Jess's younger sister, Jordan, says even though Jess always acted sure of himself, he held deep insecurities. Mediocrity, she says, was never an option in the Roskelley household.
"The Jess that I knew was very much worried that he was living up to his potential," she says. "He was confident in the mountains, but he was always worried about if he was doing enough to be the best person he could be."
In 2017, Jess sent waves across the climbing community when he and his partner Clint Helander established a new route along the never-before-climbed South Ridge of Alaska's Mount Huntington. It was a stunning achievement, and one that helped secure a sponsorship from the North Face. Earning that sponsorship, says his mother Joyce, was "absolutely the pinnacle of achievement in his life." He was at the top of his sport. It put him in a position where he could soon quit his job and make all his money following his passion.
Being sponsored by the North Face, though, came with responsibilities. It wasn't just having an active Instagram — Jess didn't care much about that. It also meant testing new gear. That's what brought him, David and Hansjörg together. They set out for the Canadian Rockies in April, trying out some lightweight climbing gear and summiting some extremely difficult peaks while they were at it.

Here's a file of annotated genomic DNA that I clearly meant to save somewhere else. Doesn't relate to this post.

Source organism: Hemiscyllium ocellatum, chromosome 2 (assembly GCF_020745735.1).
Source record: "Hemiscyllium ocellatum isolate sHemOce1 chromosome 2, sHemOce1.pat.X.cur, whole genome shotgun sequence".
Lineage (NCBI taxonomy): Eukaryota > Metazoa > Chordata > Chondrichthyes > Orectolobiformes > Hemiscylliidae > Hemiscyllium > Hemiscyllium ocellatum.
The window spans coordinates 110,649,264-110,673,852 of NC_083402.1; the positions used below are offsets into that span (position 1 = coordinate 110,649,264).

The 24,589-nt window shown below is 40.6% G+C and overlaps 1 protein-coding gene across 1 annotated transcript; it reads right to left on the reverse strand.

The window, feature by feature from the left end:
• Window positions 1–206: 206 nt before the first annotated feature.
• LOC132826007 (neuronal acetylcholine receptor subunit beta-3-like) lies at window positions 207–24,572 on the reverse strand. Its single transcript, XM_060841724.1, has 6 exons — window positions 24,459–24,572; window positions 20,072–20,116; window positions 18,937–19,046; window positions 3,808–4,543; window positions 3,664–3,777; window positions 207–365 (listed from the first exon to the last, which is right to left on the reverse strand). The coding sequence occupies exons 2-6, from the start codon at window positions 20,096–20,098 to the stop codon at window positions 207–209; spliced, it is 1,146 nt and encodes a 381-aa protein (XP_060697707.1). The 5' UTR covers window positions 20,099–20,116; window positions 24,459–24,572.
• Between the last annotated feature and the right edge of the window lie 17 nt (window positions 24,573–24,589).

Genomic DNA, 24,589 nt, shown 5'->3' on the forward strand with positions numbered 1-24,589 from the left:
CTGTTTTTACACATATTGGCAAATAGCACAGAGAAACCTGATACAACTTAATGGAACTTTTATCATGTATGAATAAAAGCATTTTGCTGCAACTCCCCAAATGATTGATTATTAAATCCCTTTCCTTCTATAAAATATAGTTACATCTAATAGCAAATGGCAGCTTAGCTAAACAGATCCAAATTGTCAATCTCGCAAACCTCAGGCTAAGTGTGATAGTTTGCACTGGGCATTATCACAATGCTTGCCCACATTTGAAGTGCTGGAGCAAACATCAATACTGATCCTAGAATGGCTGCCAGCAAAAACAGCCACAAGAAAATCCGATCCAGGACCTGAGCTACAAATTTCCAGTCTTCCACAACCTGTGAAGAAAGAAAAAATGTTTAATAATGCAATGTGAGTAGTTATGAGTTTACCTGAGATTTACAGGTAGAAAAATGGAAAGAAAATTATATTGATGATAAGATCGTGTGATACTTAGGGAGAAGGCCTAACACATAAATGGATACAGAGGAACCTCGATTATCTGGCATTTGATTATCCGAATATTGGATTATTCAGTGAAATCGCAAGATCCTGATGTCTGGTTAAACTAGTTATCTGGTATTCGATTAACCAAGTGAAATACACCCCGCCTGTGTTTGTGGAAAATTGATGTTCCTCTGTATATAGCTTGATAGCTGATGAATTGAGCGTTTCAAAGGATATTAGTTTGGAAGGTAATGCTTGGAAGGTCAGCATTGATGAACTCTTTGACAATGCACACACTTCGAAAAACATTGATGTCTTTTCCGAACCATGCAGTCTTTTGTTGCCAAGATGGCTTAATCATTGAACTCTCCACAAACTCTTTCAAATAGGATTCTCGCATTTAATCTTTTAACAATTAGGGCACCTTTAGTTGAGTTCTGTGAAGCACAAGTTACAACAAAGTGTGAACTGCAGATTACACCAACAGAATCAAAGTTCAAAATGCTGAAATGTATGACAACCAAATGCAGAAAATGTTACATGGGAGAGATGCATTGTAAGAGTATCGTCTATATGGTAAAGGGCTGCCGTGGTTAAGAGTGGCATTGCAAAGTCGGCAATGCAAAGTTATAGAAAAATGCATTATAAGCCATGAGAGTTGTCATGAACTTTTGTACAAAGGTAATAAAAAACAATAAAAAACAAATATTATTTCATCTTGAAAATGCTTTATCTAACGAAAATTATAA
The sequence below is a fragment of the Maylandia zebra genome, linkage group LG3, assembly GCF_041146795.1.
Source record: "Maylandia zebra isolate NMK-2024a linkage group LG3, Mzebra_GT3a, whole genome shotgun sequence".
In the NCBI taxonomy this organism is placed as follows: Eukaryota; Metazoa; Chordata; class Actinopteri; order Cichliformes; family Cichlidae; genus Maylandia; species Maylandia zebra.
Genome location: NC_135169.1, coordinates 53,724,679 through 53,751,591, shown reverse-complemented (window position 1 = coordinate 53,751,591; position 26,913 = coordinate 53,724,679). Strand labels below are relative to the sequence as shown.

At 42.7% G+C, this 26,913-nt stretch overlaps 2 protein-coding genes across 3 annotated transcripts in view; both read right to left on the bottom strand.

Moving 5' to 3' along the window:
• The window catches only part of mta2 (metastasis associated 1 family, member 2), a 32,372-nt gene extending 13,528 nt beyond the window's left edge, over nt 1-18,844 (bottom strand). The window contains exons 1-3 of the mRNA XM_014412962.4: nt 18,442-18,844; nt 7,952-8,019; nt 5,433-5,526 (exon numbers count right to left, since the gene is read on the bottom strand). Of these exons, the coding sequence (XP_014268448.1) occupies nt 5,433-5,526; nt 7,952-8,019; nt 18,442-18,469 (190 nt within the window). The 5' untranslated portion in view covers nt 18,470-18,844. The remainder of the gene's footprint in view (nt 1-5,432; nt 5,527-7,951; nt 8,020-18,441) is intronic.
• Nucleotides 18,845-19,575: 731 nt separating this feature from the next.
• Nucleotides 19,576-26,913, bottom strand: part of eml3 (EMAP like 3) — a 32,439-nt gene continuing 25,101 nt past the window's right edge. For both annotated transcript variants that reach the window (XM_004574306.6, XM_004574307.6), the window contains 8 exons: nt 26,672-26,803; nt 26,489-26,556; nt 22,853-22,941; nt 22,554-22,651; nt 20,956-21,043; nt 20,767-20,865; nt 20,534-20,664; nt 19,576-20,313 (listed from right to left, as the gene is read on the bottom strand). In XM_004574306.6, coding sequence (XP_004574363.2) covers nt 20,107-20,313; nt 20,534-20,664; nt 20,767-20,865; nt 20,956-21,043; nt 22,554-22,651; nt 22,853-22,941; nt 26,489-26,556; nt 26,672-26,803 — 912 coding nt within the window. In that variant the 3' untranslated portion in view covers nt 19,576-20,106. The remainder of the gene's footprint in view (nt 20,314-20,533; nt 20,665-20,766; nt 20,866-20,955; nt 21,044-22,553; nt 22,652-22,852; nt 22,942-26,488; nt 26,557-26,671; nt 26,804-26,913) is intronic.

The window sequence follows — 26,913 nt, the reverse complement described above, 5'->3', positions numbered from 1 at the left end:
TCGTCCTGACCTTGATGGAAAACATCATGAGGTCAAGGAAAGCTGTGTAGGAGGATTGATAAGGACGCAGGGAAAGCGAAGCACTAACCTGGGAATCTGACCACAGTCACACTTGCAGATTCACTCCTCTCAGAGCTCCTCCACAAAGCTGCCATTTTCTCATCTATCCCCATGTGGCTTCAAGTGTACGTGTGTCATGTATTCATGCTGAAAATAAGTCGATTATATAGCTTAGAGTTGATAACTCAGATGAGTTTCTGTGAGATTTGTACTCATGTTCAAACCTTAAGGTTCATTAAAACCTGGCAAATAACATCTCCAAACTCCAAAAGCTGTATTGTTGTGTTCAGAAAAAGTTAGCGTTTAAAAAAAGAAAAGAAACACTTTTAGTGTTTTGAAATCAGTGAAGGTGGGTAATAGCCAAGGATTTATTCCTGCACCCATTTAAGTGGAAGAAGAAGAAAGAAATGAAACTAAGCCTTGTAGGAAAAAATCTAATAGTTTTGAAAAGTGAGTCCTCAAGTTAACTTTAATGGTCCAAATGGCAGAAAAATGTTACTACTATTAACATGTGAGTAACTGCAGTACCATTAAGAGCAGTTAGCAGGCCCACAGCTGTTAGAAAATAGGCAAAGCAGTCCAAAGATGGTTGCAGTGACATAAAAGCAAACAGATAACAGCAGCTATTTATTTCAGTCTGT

For Jess, it was another chance to prove himself. That top 20 list of alpine climbers some would consider Jess part of? These guys were at the top. He couldn't wait to get out on the mountains with them. But he had to adjust to their style. They did more soloing than Jess usually did, meaning climbing without a rope, and they climbed as light as possible. John remembers Jess feeling a bit uncomfortable with the amount of solo work they did on the first climb together.
"Jess was definitely wondering, 'Can I keep up with these guys?'" John says.
On Sunday night, April 14, Jess called Coldiron. They talked on the phone for an hour. Coldiron says Jess was feeling stressed about the climb. They'd been pushing the limits for weeks, and Jess feared it might catch up to them."